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Two Minutes of Torah

Two Minutes of Torah: Tzav – All Together Now

There are many events for which 2011 will be remembered. For some it will be the killing of Osama Bin Laden, for others it will be the fall of dictatorships in Egypt and Libya, and in England it may be remembered as the year when Wills wed Kate. The royal wedding was one of the real feel good stories of the last year. People seemed to be genuinely excited about the event and very happy for the young couple.

In England, the day of the wedding was a national holiday, with businesses and schools closed so that everyone could be a part of the celebration. The Government appeared to be saying that everyone should be able to share in a day of national pride and joy. In many ways it was an attempt to make a statement about the unity of Britain through the symbol of the Royal family.

Different groups come together around different events; although today in our ever more fractious society it is harder to find the events, institutions and people who can unite us all. For the Israelites in the wilderness the Priesthood appears to have had that function. This week we read about the installation of Aaron as High Priest, and God instructed Moses: ‘Take Aaron and his sons with him, and the garments, the anointing oil, the sin offering bull, the two rams, and the basket of unleavened bread, and assemble the whole congregation at the entrance of the Tent of Meeting’ (Leviticus 8:2-3).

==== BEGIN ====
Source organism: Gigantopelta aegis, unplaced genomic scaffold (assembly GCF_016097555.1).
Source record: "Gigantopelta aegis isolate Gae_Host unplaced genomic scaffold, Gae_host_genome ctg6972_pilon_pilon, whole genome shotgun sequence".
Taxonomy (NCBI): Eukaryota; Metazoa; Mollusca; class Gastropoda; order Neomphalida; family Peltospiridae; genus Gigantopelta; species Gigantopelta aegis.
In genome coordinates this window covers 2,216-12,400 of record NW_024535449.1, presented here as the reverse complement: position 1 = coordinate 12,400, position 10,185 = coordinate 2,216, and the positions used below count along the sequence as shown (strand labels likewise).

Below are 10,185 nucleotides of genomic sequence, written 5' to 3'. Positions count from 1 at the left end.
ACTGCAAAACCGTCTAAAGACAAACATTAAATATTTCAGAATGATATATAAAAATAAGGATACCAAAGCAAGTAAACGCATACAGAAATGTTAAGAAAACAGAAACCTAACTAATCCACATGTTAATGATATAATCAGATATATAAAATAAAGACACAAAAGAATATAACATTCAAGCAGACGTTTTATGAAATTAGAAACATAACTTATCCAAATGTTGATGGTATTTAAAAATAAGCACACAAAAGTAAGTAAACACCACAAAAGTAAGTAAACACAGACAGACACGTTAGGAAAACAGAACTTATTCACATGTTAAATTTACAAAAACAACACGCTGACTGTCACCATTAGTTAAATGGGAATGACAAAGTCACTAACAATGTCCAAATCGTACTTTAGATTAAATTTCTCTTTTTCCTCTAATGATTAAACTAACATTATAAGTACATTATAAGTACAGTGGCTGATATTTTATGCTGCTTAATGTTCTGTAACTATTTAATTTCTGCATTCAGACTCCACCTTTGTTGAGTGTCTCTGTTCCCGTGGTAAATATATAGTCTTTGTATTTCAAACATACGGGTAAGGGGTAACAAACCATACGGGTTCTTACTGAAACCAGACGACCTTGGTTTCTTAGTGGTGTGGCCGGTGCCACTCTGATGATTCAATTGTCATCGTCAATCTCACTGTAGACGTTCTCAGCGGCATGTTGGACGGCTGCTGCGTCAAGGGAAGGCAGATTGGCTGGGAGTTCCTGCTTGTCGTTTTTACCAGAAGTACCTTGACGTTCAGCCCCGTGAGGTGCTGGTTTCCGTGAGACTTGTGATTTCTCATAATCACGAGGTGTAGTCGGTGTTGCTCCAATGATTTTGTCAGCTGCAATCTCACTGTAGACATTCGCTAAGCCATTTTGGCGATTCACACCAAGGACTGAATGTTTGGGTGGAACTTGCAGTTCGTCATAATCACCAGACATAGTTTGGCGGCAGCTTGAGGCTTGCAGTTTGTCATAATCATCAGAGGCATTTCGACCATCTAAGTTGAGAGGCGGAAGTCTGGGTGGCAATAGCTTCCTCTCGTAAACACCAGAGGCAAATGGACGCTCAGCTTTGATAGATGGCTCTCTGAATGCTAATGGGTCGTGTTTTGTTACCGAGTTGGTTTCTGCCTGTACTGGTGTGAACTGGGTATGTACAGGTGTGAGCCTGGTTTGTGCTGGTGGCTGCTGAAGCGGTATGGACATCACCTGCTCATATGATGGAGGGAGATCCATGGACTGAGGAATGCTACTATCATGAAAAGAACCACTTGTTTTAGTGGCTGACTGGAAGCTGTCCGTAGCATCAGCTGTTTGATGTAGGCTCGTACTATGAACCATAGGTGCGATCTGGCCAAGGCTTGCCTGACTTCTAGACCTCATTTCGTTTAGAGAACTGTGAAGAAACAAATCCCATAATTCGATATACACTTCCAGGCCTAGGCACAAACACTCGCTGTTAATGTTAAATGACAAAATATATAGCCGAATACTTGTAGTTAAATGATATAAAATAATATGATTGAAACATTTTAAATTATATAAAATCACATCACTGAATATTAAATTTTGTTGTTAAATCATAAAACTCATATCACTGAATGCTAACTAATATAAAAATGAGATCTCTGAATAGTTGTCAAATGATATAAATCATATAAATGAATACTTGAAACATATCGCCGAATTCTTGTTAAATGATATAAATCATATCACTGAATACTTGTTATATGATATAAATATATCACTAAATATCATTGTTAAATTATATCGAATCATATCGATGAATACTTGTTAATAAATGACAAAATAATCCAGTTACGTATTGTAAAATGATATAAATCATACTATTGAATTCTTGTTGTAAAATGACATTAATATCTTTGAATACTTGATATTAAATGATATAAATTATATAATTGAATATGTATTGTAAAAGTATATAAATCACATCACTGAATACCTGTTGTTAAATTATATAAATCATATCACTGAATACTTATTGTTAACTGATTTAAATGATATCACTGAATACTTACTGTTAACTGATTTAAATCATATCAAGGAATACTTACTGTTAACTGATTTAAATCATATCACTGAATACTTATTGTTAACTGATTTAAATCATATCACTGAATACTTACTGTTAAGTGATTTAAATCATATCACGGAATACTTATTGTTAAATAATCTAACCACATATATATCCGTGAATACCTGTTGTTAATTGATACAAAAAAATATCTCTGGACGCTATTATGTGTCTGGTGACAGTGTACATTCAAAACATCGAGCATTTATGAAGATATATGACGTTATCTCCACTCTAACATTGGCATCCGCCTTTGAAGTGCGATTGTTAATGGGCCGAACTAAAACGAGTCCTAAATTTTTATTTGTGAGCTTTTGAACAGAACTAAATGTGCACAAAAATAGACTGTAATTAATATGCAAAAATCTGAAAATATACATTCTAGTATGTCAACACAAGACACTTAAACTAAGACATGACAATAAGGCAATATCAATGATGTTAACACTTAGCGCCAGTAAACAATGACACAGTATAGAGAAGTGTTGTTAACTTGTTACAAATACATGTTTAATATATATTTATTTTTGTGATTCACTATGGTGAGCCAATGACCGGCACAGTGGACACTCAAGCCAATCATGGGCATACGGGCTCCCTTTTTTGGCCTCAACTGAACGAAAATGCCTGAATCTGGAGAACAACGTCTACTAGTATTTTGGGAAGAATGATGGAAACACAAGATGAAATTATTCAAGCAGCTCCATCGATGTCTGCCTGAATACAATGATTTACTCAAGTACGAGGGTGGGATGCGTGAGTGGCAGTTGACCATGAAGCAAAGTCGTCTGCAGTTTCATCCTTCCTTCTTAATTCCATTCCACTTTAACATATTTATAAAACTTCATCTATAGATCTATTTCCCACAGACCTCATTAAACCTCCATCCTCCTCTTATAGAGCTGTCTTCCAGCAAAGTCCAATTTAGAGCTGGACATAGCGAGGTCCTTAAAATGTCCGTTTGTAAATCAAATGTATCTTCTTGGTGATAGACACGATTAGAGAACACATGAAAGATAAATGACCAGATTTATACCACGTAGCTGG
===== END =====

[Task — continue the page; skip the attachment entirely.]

The installation of the High Priest was to be a public affair for all of the community to see. The Hebrew emphasizes this as it reads assemble kol haedah, hakahal; kol haedah means ‘all of the congregation’ (with a double emphasis) and then hakahal literally means ‘the community’. There is no uncertainty about who should be present for the ceremony; every single Israelite must be there. This is further emphasized in the next verse as it says: vetakahel haedah – ‘assemble the congregation’, using the same root words as before.

We may wonder why everyone being present was so important. In one way perhaps it allowed them to make a statement about the centrality of the priesthood and the fact that he represented all of the Israelites. Or maybe it was a chance for all of the people to bear witness (implied by the Hebrew edah) to God’s supremacy. However, I think it was a reminder (just like the Royal wedding) that it is good for a community to share in times of joy and celebration.

All too often we come together in support of one another when times are hard, at funerals or after national tragedies. But it is also important that we find opportunities to celebrate together. The installation of the High Priest was a joyous occasion, and it was important that every Israelite could share in the simcha. Today, without a Priesthood, we need to find new opportunities for communal joy and celebration.

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